Person of the Week: Dara Torres

More than 20 years ago Dara Torres earned a reputation as one of the best swimmers in the world; she won gold at her first Olympics in 1984 and went on to score eight more medals at three more Olympics.

She retired after the Sydney Games in 2000, but this 40-year-old has not entirely hung up her goggles.

This month, just 15 months after the birth of her daughter Tessa, Torres competed at the U.S. nationals and won.

"I can't believe that I'm back here doing this again," Torres said. "There are times when I feel 40 and I feel like there's a piano on my back and I can't lift my arms up out of the pool and there are times when I feel like I'm 20 and just flying through the water."

At the nationals in Indianapolis she nailed her 15th national title, but was initially a bit intimidated by the competition.

"I walked on the deck and I thought, 'Oh my gosh these kids are so young.' I mean, I am as old as a lot of their parents," Torres said. "I really felt like was going to throw up before my first race. I really felt like I was 13 again going to my first nationals."

She got over her nerves and won the 100-meter freestyle and beat her own record in the 50-meter freestyle. If Torres makes the 2008 U.S. Olympic team, she will be 41 years old — making her the oldest Olympic swimmer in history.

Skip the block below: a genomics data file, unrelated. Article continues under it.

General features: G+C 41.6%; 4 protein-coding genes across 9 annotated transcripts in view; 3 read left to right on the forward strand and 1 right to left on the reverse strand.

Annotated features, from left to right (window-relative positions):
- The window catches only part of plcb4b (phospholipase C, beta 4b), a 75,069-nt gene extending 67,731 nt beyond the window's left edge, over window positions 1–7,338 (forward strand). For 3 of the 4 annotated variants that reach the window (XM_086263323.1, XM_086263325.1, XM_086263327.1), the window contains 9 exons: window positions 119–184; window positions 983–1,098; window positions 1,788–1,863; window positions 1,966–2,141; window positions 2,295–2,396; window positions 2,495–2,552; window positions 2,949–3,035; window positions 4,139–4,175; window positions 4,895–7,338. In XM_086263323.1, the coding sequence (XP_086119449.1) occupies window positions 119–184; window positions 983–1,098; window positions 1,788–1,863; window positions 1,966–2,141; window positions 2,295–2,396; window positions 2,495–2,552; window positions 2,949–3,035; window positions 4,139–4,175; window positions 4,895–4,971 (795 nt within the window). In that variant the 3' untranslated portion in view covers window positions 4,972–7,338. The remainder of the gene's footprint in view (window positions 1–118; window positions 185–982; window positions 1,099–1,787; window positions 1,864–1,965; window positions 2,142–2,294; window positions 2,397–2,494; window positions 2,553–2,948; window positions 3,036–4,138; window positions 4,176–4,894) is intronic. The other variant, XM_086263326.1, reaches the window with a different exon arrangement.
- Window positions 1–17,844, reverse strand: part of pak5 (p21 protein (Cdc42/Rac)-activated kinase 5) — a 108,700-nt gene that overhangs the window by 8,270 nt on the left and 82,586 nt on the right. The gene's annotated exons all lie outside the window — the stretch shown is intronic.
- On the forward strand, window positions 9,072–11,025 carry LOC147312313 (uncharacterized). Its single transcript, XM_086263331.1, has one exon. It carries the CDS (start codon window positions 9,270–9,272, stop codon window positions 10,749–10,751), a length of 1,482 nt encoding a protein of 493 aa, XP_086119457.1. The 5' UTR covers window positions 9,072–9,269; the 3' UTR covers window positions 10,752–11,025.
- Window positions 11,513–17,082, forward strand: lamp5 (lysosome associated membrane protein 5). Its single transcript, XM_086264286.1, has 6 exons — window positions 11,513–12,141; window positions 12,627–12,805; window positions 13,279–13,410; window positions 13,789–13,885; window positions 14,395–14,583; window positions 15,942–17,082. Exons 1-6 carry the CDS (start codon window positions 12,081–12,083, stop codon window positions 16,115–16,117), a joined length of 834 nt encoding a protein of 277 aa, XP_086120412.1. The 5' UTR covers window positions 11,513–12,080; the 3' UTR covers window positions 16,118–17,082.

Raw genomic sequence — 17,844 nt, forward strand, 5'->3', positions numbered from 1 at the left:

Becoming a Mother and a Swimmer Again

Torres had retired after the 2000 Olympics, but when she was pregnant in 2006 her doctor suggested swimming to stay in shape.

Once she jumped back in the pool, she couldn't get out.

"I was swimming on the master's teams and I would find myself racing the master's swimmers … so the competitiveness really never goes away," Torres said.

Torres is 10 pounds lighter since she last competed and says she is more flexible since Tessa's birth. But training a 40-year-old body is very different from training that of a teenager.

"My recovery is not as fast as it was. … I don't do as much training as I did," she said. "I swim five days a week, one workout a day."

She no longer lifts heavy weights and focuses instead on building core strength; her full-time stretching trainer works on Torres every day.

And on her off days the former model can be found posing for Speedo or doing magazine spreads for the likes of Women's Health magazine.

"It's a nice feeling when someone my age comes up to me and says, 'You really inspire me to get back into doing this or get back into doing that,'" Torres said. "And in that sense it's nice to be the age that I am and going for a fifth Olympics, hopeful opening the doors for other people who maybe had put an age limit on their dreams."

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